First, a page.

In 1890 John Bodger opened a drapers shop in Ilford. Bodgers soon grew to become the largest department store in town. At the end of the month it closes forever.
A massive closing down sale is underway, with bargains on all floors. It's been underway for months, pretty much since the owners announced the closure last summer. But there are still many bargains to be had, across three floors, and Ilford's shoppers are all over the shop.
The ground floor has the soft furnishings, as befits a former drapery. Bed linen is the big leftover, with boxes and boxes of fitted sheets and pillowcases piled up at up to 70% off. Redbridge's homeowners can be found rifling through packs of striped, designer and plain, and queueing up at the tills with classic velvet top curtains.
The first floor is for ladieswear, fine fragrances and crates of purple Christmas baubles at 5p each. Around the walls are brand names long forgotten everywhere else in town, including Precis, Anna Rose and Playtex, but the shoppers checking the hangers remember them well. Only certain sizes of floral blouse remain.
An escalator rumbles up to the second floor, but only for those capable of walking back down. A whole wall of better-than-half-price suitcases faces the crowds, still dearer than you'd get on the market, but here you're paying for quality. Alongside are children's toys reduced in price by red stickers on red stickers on red stickers, and a much diminished china selection.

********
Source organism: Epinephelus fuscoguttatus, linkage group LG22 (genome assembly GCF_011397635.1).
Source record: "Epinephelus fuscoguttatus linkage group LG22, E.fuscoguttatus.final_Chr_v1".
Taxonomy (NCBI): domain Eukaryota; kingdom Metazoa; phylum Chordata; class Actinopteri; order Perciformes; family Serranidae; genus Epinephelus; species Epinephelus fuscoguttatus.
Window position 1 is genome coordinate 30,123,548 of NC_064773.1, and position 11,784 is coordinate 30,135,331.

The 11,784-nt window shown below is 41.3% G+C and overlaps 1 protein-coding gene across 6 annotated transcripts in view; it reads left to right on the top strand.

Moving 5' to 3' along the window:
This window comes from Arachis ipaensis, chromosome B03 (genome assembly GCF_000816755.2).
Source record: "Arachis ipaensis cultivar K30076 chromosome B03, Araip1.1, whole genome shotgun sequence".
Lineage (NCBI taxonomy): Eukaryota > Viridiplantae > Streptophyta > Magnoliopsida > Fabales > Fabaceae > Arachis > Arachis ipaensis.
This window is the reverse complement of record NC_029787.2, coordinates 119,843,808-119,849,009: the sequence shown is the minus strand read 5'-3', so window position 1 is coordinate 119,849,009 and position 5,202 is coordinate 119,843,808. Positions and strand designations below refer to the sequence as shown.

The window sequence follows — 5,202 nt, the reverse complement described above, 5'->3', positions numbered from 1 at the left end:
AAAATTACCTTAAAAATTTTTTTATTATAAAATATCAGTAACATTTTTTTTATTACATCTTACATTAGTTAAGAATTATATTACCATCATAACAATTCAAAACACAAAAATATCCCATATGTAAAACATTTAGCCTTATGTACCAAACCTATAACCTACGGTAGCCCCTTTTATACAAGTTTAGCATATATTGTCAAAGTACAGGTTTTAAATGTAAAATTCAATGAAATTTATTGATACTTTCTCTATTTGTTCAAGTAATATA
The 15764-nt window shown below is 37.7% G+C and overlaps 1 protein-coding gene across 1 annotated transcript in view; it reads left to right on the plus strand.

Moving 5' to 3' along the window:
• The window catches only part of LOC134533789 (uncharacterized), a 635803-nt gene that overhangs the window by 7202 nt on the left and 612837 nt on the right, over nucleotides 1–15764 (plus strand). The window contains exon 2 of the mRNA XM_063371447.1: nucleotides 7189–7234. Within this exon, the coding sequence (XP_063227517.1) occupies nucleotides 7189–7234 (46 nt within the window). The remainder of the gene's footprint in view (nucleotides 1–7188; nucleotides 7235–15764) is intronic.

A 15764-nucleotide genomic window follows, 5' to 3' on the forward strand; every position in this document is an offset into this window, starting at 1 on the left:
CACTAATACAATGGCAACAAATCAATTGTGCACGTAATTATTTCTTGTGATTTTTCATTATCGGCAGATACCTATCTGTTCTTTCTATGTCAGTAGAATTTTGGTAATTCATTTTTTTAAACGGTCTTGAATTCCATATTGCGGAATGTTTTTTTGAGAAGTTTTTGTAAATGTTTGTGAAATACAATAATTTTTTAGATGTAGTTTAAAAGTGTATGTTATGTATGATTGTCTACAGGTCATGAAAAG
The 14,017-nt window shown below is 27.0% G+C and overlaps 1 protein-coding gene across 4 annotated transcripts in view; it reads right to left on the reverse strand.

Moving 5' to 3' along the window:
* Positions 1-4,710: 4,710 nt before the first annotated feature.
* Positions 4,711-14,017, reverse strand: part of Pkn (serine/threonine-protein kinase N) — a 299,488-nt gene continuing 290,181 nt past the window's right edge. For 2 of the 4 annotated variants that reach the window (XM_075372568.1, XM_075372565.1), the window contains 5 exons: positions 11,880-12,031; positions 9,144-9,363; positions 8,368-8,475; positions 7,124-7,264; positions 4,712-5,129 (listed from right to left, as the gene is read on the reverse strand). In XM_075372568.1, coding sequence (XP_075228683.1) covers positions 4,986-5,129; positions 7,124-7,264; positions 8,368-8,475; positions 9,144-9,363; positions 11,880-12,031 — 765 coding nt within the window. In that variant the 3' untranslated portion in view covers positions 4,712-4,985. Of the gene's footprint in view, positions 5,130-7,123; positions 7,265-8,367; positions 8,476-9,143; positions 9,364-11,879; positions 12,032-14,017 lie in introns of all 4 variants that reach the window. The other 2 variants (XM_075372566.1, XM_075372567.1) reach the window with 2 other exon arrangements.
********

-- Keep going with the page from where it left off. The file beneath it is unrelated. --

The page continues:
In 'Small Electrical', where generations once fitted out their kitchens, Elgento toasters are remarkably plentiful. Nobody from the Deliveroo generation wants a pressure cooker, even at 70% off, but nobody from the Deliveroo generation is here. Shame, they'd probably clear that stack of Nutribullets by the stairs.
Nearer the rear of the store a tiny haberdashery lingers, with coloured threads at knockdown prices and a selection of full colour knitting patterns. As for the glassware department, that's closed and the area is zoned off for the storage of shop display units, plus a cluster of nude mannequins with sticky tape across their chests.
Right at the back is Cafe Moda, the sit down cafeteria, where Ilford's pensioners still queue for The Perfect One Pot Meal With Crusty Bread. Nostalgic diners should pick up a tray and run some crockery along the front of the counter, mulling over whether to try the daily chef's special or a jacket potato, while they still can.
It was Westfield did the place in, the owners say. Ilford's commercial pull has ebbed away, and the loyalty of the store's hardiest shoppers hasn't been enough to keep finances afloat. The fact that Bodgers is located on prime land opposite a future Crossrail station might have coloured their thinking too.
The Mayor unveiled a plaque by the main entrance in 2015 to celebrate 125 years of trading. If only the tills had been as busy then as they are now, management must wish, with just two weeks of the closing down sale to go. As fitted sheets and ladieswear continue to fly, this is an old fashioned retail experience in its death throes. East London will not see its like again.